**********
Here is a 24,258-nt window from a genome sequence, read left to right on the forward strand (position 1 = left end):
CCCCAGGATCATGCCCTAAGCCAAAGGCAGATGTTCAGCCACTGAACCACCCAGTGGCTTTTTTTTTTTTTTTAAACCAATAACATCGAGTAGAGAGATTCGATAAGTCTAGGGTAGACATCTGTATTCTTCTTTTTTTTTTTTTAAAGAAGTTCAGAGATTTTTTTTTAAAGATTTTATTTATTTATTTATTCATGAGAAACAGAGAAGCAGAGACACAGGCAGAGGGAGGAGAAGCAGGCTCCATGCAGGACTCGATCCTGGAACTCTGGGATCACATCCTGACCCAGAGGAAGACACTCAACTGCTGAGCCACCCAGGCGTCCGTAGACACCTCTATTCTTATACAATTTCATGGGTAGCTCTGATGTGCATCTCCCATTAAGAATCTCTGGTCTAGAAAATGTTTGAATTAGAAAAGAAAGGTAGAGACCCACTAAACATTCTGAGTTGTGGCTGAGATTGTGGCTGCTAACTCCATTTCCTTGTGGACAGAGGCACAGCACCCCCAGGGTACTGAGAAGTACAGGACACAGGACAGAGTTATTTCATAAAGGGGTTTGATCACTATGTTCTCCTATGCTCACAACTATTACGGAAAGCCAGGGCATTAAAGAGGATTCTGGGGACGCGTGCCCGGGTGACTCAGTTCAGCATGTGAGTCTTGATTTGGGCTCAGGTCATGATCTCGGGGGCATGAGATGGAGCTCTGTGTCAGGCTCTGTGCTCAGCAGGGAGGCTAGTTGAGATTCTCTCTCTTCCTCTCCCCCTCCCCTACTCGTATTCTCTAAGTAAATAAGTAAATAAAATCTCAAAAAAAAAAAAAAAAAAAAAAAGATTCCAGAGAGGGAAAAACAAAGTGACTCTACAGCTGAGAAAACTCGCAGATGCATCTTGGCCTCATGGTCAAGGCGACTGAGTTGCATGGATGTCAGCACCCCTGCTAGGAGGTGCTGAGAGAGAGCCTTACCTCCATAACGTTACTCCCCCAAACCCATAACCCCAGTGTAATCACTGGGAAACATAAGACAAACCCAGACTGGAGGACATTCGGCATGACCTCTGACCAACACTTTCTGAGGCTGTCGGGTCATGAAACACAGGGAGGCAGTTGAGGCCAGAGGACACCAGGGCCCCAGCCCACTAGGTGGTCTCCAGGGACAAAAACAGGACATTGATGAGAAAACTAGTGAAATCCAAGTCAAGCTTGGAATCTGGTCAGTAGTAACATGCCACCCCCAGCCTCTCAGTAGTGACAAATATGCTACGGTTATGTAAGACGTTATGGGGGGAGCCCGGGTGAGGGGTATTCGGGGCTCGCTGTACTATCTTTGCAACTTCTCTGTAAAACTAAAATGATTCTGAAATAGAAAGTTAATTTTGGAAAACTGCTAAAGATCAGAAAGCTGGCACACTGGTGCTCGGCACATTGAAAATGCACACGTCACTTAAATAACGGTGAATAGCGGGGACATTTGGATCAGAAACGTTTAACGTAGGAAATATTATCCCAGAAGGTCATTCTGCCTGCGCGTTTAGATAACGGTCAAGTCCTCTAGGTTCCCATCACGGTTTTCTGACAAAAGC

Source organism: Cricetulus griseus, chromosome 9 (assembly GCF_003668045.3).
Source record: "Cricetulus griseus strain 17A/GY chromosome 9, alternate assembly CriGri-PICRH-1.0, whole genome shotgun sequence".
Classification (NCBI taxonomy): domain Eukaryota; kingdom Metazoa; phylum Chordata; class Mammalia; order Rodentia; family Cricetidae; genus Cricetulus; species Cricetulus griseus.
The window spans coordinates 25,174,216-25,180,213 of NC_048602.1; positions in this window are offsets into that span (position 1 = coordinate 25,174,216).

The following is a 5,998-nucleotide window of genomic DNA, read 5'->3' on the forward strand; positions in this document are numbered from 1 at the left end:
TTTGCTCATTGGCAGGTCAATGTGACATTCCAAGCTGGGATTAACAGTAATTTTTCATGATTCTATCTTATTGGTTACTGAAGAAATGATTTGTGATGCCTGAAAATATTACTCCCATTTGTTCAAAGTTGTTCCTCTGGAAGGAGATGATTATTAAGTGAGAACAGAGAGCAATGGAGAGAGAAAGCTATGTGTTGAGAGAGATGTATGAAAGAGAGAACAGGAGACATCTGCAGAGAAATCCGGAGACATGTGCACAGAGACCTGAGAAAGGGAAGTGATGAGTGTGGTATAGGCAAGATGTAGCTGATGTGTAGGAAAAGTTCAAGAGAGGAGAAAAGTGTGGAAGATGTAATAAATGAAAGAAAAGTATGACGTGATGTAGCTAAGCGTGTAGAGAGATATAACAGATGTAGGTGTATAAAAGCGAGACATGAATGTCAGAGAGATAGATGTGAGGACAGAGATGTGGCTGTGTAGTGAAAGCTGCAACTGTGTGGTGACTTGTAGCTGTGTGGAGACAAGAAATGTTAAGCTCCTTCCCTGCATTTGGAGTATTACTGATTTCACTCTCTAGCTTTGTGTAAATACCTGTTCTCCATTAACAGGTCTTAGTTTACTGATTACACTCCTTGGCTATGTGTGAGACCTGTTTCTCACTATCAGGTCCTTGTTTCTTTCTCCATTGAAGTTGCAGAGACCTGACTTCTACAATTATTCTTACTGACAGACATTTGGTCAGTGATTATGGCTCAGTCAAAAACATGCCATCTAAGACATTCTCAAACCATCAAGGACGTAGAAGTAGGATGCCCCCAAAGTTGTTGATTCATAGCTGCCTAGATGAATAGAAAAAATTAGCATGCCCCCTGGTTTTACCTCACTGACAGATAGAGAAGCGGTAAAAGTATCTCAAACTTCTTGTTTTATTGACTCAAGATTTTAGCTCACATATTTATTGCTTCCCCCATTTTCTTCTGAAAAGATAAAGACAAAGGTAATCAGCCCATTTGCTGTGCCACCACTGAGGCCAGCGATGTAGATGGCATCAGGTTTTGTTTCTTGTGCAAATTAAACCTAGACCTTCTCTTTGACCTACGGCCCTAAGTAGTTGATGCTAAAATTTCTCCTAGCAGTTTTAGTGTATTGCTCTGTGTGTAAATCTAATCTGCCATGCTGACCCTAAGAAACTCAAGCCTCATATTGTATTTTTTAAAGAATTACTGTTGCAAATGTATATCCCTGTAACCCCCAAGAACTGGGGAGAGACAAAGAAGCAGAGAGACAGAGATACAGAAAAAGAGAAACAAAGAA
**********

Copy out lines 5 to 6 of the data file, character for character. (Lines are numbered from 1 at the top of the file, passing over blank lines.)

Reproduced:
Classification (NCBI taxonomy): domain Eukaryota; kingdom Metazoa; phylum Chordata; class Mammalia; order Rodentia; family Cricetidae; genus Cricetulus; species Cricetulus griseus.
The window spans coordinates 25,174,216-25,180,213 of NC_048602.1; positions in this window are offsets into that span (position 1 = coordinate 25,174,216).